Away from reporters, Waitkus confided to friends that the bullet’s impact felt like six men slamming him against the wall. Four operations were required to drain his lung, but remarkably he recovered and returned to baseball the next season, batting leadoff and playing all 154 games for the pennant-winning Phillies, winning the Associated Press “comeback of the year” award. But the story did not end happily. His son was convinced that the shooting changed Waitkus forever, turning him into a reclusive alcoholic and perhaps even contributing to his death from lung cancer at fifty-three. “Different doctors through the years have expressed the theory that the stress of the shooting, combined with the four operations, allowed the cancer to take hold,” the younger Waitkus told Ira Berkow of the New York Times nearly four decades later. “So I think Ruth Steinhagen was more successful than she thought.”

Steinhagen herself was released from the Kankakee State Mental Hospital two and a half years after the shooting, pronounced sane, all criminal charges against her dismissed. She disappeared from public view. The next month Waitkus’s claim for $3,500 was dismissed by the Pennsylvania Workmen’s Compensation Board, which ruled that the ballplayer was “not in the course of his employment” when shot in a hotel room.

I have repeated the Waitkus story at some length to contrast its irreducible factuality, its hard-surfaced concreteness, to Malamud’s lyricism. The story of Eddie Waitkus is richer and more chilling than the myth of Roy Hobbs. For that matter, Waitkus is a more interesting ballplayer—or at least a more interesting case—than Malamud’s hero. Throughout the summer Roy Hobbs blazes away with his golden bat:It was not really golden, it was white, but in the sun it sometimes flashed gold and some of the opposing pitchers complained it shone in their eyes. . . . There was a hot rhubarb about that until Roy promised to rub some of the shine off Wonderboy. This he did with a hambone, and though the pitchers shut up, the bat still shone a dull gold. It brought him some wonderous averages in hits, runs, RBI’s and total bases, and for the period of his few weeks in the game he led the league in homers and triples.What were the numbers? Who knows? Not knowing, how can it be believed that Roy’s averages are “wonderous”? While he may have “led the league in homers and triples,” that is not particularly informative. Leagues have been led (since 1930) by as few as 22 homers and eight triples. Maybe he played in a weak league.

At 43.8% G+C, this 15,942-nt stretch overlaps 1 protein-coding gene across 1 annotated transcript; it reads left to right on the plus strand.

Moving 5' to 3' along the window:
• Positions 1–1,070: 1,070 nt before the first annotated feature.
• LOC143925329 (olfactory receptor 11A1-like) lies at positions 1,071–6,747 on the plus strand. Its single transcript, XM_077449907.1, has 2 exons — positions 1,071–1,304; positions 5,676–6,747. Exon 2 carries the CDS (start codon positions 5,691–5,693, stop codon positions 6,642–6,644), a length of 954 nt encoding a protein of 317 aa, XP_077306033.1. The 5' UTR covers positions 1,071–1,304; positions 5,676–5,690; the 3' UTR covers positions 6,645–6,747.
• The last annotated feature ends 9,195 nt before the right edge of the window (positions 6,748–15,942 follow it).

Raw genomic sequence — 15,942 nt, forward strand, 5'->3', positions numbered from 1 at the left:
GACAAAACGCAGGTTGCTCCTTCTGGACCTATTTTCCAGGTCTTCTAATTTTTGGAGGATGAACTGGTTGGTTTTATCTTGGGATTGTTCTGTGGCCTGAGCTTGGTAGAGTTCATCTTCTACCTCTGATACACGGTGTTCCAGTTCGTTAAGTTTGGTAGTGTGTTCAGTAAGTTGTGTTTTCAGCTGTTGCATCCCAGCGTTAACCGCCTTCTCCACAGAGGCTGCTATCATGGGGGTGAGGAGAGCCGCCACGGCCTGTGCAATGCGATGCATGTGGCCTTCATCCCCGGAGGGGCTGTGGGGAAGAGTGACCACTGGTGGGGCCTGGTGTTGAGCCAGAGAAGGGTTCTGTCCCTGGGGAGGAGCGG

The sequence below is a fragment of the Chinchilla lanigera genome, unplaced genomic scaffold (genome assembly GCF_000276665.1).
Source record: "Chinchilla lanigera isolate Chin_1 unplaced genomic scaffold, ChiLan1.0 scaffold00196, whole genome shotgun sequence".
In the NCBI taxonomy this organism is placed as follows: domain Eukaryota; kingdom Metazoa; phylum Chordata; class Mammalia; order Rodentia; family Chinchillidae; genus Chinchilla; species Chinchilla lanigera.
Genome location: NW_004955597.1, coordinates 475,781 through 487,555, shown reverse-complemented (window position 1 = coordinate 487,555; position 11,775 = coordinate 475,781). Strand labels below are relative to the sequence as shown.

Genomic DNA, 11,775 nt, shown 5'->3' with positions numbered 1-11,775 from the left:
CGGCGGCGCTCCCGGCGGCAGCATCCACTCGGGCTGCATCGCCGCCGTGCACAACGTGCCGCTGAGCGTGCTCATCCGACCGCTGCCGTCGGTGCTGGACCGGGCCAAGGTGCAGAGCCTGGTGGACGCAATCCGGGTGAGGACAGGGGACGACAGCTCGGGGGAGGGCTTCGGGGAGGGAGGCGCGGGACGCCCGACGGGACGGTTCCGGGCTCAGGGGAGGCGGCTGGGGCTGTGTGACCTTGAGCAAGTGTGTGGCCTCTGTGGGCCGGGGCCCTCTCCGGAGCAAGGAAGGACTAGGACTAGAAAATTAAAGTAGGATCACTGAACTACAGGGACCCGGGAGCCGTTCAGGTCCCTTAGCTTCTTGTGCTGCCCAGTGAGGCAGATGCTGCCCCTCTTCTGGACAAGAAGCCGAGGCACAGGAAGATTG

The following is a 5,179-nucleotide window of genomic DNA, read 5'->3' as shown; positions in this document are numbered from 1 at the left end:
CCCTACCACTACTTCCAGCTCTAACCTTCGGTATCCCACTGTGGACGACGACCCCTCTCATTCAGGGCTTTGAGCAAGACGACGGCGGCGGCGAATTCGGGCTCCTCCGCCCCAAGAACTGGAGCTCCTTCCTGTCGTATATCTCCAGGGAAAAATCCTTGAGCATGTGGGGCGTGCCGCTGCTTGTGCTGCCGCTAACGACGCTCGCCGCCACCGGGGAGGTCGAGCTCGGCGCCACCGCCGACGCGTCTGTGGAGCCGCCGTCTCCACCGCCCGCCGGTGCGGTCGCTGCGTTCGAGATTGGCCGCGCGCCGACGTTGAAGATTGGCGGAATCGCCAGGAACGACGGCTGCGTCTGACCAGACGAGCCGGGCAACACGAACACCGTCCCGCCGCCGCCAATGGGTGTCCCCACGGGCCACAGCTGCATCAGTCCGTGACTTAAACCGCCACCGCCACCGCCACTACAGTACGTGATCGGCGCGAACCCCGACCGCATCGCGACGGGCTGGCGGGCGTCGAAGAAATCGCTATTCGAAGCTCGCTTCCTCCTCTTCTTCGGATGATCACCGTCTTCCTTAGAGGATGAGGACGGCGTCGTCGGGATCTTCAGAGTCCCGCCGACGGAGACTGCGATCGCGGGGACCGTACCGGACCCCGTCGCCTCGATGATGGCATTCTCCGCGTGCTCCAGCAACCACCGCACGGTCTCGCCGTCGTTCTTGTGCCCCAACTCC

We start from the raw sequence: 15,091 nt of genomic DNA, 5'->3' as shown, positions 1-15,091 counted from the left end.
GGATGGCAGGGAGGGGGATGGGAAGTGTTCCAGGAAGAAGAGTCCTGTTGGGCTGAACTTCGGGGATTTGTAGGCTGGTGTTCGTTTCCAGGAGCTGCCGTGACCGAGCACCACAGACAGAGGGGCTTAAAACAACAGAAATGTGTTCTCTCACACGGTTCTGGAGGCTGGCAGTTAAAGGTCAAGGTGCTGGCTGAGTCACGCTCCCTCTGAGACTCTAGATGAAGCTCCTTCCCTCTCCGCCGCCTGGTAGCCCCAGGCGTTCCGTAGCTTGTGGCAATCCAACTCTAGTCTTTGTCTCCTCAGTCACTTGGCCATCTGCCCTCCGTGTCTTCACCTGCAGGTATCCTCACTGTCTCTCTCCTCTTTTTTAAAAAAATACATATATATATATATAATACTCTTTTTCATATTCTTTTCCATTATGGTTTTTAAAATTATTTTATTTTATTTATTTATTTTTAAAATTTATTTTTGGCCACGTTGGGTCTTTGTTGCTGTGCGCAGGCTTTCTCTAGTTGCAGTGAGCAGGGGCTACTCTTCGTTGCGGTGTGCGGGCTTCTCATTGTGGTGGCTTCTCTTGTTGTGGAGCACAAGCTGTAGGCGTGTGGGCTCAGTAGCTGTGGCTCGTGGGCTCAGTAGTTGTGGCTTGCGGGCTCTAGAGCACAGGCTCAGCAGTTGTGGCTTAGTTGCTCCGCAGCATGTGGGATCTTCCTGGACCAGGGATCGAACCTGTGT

By contrast, it can be said with exactitude and certainty that Waitkus hit .285 in his eleven-season career, getting on base at a .344 clip—just about the rate of an average hitter, or thirty-seven fewer times every 500 at-bats than Stan Musial, who debuted the same season—with a slugging percentage (.374) that ranks second-worst all time among first basemen with at least 4,000 at bats. And though one baseball historian grades him A- in the field, he played at a position where good or bad fielding has a relatively small effect upon the game and where much more robust offensive production is usually expected. The real question about Waitkus is this. How did he manage to play eleven seasons as a regular in the big leagues?